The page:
August 1 in history:
A new London Bridge over the Thames opened on August 1st, 1831. The 900-foot bridge replaced another span that had been used for about 600 years. When this London Bridge was being replaced in the 1960’s, the city of London sold it to businessman Robert McCulloch, who partially rebuilt the bridge in Lake Havasu City, Arizona.
“The Bridges of Madison County” was a best-selling book by author Robert James Waller, set in his home state of Iowa. Waller was born on this day in 1939.
A big-city bridge disaster occurred on August 1st, 2007, when a bridge on Interstate 35-W in Minneapolis collapsed into the Mississippi River during evening rush hour. Thirteen people died, and more than 100 others were injured. The bridge had been used for 40 years. A design flaw and excess weight on the span were blamed for the collapse.
Major TV networks and cable channels sent their top anchors to Minneapolis to cover the I-35-W collapse, including Brian Williams of “NBC Nightly News.” “The Huntley-Brinkley Report” changed its name to “NBC Nightly News” on August 1st, 1970, a day after the retirement of co-anchor Chet Huntley.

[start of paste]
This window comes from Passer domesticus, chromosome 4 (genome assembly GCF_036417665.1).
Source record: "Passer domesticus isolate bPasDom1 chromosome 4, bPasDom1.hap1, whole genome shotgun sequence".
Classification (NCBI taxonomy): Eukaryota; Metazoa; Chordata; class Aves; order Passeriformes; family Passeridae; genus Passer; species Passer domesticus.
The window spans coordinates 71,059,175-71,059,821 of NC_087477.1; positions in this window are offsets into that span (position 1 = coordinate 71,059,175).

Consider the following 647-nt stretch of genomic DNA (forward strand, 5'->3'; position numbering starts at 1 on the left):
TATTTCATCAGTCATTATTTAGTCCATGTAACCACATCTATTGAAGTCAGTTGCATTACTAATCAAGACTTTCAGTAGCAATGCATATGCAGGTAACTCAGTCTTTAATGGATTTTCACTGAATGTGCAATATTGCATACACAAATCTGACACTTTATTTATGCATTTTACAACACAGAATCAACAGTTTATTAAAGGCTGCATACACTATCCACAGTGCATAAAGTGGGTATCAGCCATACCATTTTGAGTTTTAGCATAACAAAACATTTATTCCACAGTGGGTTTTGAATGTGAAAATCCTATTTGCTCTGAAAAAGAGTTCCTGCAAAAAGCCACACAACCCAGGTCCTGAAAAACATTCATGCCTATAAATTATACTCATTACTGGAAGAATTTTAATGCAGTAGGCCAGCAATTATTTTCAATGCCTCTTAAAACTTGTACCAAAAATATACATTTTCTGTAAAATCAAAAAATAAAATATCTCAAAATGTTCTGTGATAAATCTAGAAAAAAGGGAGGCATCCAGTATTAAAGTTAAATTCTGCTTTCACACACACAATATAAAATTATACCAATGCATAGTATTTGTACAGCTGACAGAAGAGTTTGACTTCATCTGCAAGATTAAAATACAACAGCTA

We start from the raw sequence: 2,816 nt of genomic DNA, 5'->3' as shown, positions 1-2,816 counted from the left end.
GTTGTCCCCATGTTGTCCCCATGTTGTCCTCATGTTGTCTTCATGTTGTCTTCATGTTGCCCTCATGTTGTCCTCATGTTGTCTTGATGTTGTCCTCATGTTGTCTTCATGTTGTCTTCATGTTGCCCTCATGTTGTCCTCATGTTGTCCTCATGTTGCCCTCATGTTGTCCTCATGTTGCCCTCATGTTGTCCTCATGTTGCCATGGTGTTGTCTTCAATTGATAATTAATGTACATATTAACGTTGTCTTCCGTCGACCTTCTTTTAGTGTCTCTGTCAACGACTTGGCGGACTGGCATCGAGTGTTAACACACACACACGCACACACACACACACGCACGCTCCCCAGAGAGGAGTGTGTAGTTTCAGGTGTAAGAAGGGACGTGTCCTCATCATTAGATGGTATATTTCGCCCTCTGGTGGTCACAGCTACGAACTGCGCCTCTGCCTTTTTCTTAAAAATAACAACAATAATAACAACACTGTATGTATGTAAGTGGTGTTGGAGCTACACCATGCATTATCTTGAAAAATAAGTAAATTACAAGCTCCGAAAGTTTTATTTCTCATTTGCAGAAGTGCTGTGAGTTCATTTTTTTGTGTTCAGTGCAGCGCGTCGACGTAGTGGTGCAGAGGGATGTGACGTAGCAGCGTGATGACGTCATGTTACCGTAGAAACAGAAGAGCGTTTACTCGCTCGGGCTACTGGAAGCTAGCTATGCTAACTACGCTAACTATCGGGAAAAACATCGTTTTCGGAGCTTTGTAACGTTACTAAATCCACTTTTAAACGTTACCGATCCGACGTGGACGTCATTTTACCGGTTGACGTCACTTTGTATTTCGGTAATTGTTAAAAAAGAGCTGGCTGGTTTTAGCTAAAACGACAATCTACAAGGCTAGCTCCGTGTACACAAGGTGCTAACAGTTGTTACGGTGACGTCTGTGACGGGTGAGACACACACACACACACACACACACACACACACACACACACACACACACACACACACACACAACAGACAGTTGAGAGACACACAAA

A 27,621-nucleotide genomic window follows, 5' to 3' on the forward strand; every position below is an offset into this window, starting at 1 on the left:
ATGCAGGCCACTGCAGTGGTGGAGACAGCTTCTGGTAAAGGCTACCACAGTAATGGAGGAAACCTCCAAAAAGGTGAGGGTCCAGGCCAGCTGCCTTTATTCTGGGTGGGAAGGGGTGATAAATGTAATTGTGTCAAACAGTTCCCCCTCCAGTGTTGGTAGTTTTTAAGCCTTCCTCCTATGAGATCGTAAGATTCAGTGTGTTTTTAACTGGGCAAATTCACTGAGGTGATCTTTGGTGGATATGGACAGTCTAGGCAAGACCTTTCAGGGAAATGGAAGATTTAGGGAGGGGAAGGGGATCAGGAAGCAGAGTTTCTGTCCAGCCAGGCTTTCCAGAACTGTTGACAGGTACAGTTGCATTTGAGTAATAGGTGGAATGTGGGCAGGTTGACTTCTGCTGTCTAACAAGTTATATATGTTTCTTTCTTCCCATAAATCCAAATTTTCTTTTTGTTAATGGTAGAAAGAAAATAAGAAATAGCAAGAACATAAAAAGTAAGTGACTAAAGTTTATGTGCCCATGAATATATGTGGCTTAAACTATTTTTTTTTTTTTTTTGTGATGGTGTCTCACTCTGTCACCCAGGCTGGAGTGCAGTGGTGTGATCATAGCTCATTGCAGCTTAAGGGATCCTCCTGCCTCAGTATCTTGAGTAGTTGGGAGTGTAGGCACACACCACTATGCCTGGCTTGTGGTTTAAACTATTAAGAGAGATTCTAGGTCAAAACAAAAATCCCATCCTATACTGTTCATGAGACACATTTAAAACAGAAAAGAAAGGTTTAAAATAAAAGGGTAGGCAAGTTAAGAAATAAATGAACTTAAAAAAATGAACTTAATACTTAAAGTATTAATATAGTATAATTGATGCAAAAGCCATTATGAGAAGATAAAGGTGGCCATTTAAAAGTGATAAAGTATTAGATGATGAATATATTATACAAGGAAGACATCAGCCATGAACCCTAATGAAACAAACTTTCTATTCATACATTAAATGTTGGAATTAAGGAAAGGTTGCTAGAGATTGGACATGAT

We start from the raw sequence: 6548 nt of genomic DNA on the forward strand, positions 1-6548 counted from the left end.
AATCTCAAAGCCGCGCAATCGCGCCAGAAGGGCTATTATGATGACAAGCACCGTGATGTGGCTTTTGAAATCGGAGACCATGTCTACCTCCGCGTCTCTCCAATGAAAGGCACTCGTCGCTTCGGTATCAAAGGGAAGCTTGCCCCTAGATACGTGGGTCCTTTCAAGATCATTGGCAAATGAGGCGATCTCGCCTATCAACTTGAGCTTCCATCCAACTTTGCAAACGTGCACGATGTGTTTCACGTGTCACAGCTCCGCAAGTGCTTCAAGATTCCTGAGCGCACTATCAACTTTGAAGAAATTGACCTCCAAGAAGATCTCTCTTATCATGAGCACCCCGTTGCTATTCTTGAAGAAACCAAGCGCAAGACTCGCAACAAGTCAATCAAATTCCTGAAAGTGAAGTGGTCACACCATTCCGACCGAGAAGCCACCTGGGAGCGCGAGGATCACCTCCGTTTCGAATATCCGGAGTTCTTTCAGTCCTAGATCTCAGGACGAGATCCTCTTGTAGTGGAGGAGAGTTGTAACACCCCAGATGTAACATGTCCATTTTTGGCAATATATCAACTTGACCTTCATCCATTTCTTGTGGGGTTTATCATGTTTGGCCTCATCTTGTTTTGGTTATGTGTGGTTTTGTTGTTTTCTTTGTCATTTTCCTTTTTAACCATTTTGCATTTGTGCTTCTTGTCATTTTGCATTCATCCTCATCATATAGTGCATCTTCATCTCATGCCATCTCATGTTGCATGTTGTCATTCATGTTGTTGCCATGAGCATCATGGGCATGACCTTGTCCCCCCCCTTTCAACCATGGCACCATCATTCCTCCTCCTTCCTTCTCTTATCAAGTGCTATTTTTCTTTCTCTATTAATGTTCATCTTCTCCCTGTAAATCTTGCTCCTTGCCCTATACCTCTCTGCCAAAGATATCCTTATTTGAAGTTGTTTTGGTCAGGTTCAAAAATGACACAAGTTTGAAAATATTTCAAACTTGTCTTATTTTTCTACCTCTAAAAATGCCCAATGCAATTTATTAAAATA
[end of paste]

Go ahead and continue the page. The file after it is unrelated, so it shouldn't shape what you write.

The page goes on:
A pioneering cable TV channel made its debut on August 1st, 1981, when MTV (Music Television) signed on in the U.S. At the start, MTV mostly played music videos. The very first video shown on MTV was “Video Killed the Radio Star,” and the first hour of programming also featured songs by Pat Benatar, the Who, and the Pretenders.
The Pretenders song “My City Was Gone” introduced America to a new radio star on August 1st, 1988, when “The Rush Limbaugh Show” debuted as a nationwide program. The success of Limbaugh’s program led to a resurgence in national talk shows on AM radio, especially politically-oriented shows with conservative hosts.
July 14th in history:
France had a new king on this date in 1223: Louis VIII. He was 35 years old, and became king upon the death of his father, Philip II, who had reigned for 42 years. Louis only held the throne for three years before he became ill and died.
A “King” who would rule the United States was born in Nebraska on this day in 1913. He was born Leslie King Jr., but when his parents divorced and his mother remarried, Leslie was renamed after his stepfather: Gerald Ford. Mr. Ford had the shortest term of any U.S. president who did not die in office (less than three years), but he lived longer than any other president (age 93) until being passed by George H.W. Bush in 2017.
July 14th is also the birthday of a Chancellor: long-time NBC News anchor John Chancellor, born in 1927. Chancellor began anchoring “NBC Nightly News” in 1970, when Chet Huntley retired from “The Huntley-Brinkley Report.” He’s credited with originating the idea of using color-coded maps on network news coverage of presidential elections, starting in 1976, when NBC used blue to mark states won by Gerald Ford, and red for states won by Jimmy Carter.